This is the second in our series of how Brexit is being reported in the world’s press.
Our first port of call is Jamaica, where David Jessop, a consultant to the Caribbean Council, has written an article in today’s The Gleaner entitled Brexit And UK Overseas Territories – An Opportunity For New Thinking. Mr Jessop reports that in the event of a Leave vote, this may inadvertently affect the status that the UK’s territories in the Caribbean have with Europe (by which he means the EU), and that Anguila, British Virgin Islands, Montserrat, and Turks and Calcos Islands along with other other overseas territories have jointly commissioned a study on the subject. The study will review not only the issues that would arise should a Leave vote prevail, but also give consideration to alternative options for the overseas territories with the UK and the EU, regardless of the outcome of the vote. The article mainly focuses on ambiguities in the status of their relationship with ‘Europe’ and describes how overseas territories are linked to the EU through the member state to which they belong as well as their membership of the Association of Overseas Countries and Territories of the European Union (OCTA) and the EU’s 2013 Overseas Association Council Decision that the overseas territories are not part of the EU. This well-written article goes into the technical and legal details, and concludes by stating that Brexit is an unknown quantity that would have a direct impact on Britain’s overseas territories in the Caribbean and hence requires immediate consideration.
The New Times, Rwanda’s leading English daily, carries an opinion piece Brexit: What’s in it for Africa? written by Gitura Mwaura, which looks at how the EU’s CAP subsidises EU farmers to the detriment of competition as well as the tariff barriers that make it difficult for an African farmer to compete in European markets. Due to this a Ugandan based in London, Sam Akaki and his organisation the Democratic Institution for Poverty Reduction in Africa are urging African-Britons to vote for Britain to leave the EU. Mr Mwaura argues the pros and cons The author concludes by saying that:
The EU offers a template of possible triumphs, hazards and potential pitfalls, of which there are many to learn from.
In today’s edition of India’s The Asian Age, there is an opinion piece by columnist Farrukh Dhondy, The Brexit Circus, which begins by looking back at John Major, who, the author suggests, was one of the recent British PMs to be caught up in Britain’s obsession of to be or not to be a member of the EU. In this enjoyable article, Mr Dhondy recounts the conflicts within the Conservative Party that ended up with Major calling the opponents of the decision to sign the Maastricht Treaty “bastards”. The author then turns to today’s British Parliament where Mr Cameron, like John Major, finds himself presiding over a Tory Party and government implacably divided over ‘Europe’. He tells his readers that the Tory election manifesto promised the British electorate an in/out referendum and that the (non-binding, although he doesn’t seem to be aware of that yet) negotiations are over, the referendum is set for June and Mr Cameron advocates staying in. As might be expected, enter Boris Johnston and Michael Gove, the latter being described as an honest Joe trusted by the population. As for Boris, Mr Dhondy concludes:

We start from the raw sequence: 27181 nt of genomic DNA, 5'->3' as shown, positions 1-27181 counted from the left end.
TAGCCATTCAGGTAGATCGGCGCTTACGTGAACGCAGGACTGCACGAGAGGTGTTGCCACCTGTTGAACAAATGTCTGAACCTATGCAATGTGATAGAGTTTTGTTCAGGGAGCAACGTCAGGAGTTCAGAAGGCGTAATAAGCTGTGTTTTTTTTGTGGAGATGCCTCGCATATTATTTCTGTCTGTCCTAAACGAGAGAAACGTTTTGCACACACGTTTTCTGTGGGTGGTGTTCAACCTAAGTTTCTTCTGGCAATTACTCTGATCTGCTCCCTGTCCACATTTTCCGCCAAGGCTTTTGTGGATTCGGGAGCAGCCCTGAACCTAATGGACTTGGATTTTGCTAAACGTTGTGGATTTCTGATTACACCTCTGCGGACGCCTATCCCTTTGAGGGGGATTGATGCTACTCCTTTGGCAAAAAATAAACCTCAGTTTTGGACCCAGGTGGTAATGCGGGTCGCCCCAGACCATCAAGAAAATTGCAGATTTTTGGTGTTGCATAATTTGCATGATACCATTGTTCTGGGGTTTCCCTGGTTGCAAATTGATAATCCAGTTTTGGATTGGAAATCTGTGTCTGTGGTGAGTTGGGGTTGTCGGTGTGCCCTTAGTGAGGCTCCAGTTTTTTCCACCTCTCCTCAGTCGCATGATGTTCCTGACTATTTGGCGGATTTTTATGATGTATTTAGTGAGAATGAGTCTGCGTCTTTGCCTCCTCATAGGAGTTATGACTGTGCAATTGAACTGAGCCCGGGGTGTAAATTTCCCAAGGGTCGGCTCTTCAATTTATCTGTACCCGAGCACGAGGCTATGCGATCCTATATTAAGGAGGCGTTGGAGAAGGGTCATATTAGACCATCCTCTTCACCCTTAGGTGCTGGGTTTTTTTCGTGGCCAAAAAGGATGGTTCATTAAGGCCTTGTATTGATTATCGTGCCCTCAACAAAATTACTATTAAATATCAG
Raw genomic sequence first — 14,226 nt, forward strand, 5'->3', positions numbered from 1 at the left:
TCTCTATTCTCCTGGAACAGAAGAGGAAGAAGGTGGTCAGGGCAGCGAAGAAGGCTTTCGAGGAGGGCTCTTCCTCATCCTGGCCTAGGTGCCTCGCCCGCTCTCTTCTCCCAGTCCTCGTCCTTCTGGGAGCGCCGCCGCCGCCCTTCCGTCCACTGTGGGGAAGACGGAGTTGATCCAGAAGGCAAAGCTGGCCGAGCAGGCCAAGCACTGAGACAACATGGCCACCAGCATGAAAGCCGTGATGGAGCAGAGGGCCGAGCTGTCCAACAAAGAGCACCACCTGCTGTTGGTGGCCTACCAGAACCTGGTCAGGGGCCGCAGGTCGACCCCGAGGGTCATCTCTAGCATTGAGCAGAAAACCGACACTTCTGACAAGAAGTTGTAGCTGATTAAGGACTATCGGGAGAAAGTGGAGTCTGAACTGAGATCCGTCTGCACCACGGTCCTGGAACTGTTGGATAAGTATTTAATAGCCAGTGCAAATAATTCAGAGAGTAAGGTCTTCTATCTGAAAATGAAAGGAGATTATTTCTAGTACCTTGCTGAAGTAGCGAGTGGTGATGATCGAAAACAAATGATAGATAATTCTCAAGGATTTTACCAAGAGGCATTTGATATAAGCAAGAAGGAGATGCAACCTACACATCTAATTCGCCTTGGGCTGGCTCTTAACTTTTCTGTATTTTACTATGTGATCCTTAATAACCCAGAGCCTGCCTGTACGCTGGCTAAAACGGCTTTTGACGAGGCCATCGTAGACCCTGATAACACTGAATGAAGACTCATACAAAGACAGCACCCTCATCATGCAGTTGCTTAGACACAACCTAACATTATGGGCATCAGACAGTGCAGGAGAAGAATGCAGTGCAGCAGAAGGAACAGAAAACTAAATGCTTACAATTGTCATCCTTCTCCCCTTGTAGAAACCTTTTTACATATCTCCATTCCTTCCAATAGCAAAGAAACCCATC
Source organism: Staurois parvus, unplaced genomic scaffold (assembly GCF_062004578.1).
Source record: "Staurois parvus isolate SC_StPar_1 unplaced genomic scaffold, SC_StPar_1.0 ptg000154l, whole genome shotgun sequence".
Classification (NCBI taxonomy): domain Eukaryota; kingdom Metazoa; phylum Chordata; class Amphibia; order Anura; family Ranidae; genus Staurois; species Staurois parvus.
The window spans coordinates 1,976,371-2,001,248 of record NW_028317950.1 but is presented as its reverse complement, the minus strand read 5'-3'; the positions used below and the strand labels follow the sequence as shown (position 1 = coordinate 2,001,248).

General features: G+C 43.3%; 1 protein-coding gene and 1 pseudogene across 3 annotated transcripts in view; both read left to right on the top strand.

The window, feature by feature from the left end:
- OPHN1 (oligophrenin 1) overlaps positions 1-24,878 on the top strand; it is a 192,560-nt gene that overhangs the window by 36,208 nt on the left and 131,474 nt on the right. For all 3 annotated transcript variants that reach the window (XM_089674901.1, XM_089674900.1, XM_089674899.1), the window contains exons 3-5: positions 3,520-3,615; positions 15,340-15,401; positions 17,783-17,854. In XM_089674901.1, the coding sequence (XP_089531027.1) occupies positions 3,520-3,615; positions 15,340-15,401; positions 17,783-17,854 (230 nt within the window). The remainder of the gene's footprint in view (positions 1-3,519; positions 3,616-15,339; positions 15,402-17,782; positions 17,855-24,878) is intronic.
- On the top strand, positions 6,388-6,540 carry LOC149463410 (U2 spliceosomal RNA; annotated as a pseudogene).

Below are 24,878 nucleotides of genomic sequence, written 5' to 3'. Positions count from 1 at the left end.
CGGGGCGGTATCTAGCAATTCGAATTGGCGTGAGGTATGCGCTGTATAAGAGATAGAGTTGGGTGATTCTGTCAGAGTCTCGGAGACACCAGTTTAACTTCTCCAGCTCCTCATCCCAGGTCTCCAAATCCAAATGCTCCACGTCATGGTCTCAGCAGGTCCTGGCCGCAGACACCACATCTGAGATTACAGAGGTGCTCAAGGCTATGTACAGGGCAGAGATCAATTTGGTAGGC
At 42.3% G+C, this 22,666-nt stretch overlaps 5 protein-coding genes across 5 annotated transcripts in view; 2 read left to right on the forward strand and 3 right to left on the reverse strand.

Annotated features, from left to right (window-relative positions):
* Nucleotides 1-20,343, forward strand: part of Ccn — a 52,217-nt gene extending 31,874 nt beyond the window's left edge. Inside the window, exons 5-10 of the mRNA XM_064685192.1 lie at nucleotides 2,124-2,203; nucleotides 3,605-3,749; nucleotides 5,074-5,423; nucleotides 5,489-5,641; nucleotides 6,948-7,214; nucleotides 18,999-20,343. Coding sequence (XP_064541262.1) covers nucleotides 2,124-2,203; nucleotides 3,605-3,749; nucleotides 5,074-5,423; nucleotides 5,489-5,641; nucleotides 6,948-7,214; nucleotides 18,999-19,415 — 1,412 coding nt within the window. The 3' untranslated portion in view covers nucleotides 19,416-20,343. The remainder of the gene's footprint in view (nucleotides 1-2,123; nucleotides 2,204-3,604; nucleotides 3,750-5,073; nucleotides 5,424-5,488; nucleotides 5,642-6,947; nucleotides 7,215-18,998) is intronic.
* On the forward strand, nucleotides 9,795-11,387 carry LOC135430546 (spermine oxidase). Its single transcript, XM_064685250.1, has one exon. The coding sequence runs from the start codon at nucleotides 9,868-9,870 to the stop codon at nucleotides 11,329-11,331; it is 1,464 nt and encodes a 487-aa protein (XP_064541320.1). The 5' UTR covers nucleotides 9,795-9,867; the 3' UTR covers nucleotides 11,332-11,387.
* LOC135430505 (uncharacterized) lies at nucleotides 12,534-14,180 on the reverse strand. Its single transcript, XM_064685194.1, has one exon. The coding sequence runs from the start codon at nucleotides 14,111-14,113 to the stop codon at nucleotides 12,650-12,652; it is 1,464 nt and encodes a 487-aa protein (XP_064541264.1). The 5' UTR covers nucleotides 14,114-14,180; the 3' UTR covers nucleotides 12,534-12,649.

It is no secret that Mr Johnson wants to succeed Mr Cameron as Prime Minister and he is taking a gamble. If the Brexit-wallahs win, he will certainly be seen as the natural successor. If not he has acquired the status of “bastard” and may have to accept the fate of Edmund in King Lear.
In the Gulf Times pops up a syndicated article penned by Noelle Lenoir, a former French minister of European affairs who is president of the European Institute at the Hautes Études de Commerce in Paris and founder and president of Cercle des Européens, entitled It’s essential to defeat the Brexit conspiracy. From an author from such a background, we get the all the usual fearmongering arguments supporting a remain vote, which you can read for yourselves; it concludes:
Today, far from championing Europe’s right to live, the UK is putting it at risk. And, in doing so, it is putting its own economy in greater danger than any time since the end of World War II.
As the continent faces the most difficult challenges it has seen in more than a generation, neither Europe nor the UK can afford such a self-defeating distraction.
From the same newspaper appears another syndicated article by Ted Smyth, a communications and public affairs strategist based in New York, and a former Irish diplomat Brexit debate opening up sectarian divisions. Mr Smythe informs us that:
For more than 40 years the EU has provided the benign and neutral political framework that has helped foster and preserve the peace between Protestant unionists and Catholic nationalists in Northern Ireland. But now it is English nationalists – an increasingly strident faction of Cameron’s Conservative Party and the vociferous right-wing UK Independence Party – who threaten to undo that progress.
He concludes that the debate on Brexit is leading people across “Europe” to ask the question: “What does Europe mean for them?” citing that the Czech government has hinted it would also consider leaving if Britain did. In his final sentence he returns to Northern Ireland by saying that one thing is sure:
Those with any interest in peace in Northern Ireland will be hoping that the British stick with Europe.
Other articles from today’s world press mentioning Brexit include:
Obama to visit UK to argue against Brexit from Politico.eu.
And finally, Sinn Féin to call for vote on a united Ireland if the UK backs Brexit courtesy of JOE.ie